Tuesday, December 23, 2008

How We Used to Do Unit Testing

Reader Charles sends a question I've frequently had when consulting with testing organizations who are weary of having code thrown at them "over the wall."


From your experience in software, what are some good practices you have found for what is now known as "Unit Test?"

I have mine, I want to see if we have similar experiences.

I also have a motive, I get the opportunity to write our "Unit Test Procedure", so I want to capture "Good Practices" that developers can use.

Ack!--Unit Test Procedure!!! I wish we could have names like, "Menu of Good Unit Test Practices, Choose One or More that Make Sense for your Unit, or Use and Add a New Practice to the Menu of Good Practices (Include Provenance or Example)."


Honor Unit Testing

1. Well, that's probably number one, the name and prestige you give to the process. If you belittle it, you will have poor results. If you reward it ... finish the sentence. I don't recall if we even had a name for it in the early days. It was just assumed that any pro would do a damn good job of this activity, not to be embarrassed by unit bugs found in integration test or system test--or god help us, in production.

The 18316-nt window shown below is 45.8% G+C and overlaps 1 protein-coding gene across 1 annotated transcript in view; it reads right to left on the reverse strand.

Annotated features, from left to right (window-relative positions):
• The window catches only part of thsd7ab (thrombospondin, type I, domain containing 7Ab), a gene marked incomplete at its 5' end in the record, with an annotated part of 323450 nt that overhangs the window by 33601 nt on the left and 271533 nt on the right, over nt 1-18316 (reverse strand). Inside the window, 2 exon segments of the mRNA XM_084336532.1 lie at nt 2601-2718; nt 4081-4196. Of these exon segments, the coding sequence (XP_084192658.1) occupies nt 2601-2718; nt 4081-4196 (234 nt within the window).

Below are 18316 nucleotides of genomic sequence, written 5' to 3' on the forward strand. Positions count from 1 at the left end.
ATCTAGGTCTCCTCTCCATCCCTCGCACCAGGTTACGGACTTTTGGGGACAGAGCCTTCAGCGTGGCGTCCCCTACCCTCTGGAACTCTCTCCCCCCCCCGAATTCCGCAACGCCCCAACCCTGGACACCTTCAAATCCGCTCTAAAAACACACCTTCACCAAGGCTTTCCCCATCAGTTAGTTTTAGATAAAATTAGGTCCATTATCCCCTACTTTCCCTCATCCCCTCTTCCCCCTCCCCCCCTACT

Build Small and Simple

2. The next most important thing is to design to build in testable pieces. Small as possible, but no smaller. Cleanly structured, with no testing traps like hidden memory that might make the code not really reentrant.

Be Completely Open

3. Next is complete openness, getting as many eyes on it as you could get, but certainly not just one pair.

Test First

4. Today what we did is called Test Before Code, or perhaps Test Before Design. Ideally, we sketched out a set of test cases before putting pencil to coding pad. (We didn't have terminals or PCs in those early days.) These were punched into cards and put in the permanent test case library.

Take Advantage of Individual Skills and Help Each Other

5. After that, I recall things breaking down into tactics favored by each individual. Generally, we unit tested each other's code, and anyone having trouble could and did call on anyone else to help out.

Don't Green Dot

I think if people did these things today, we'd be in a lot less trouble. I know because there are people who do these things today, and they tend to stay out of trouble. On the other hand, people who just throw code at a compile and say "it's unit tested" as soon as they see a green dot, tend to be in trouble all the time.

Comments welcome!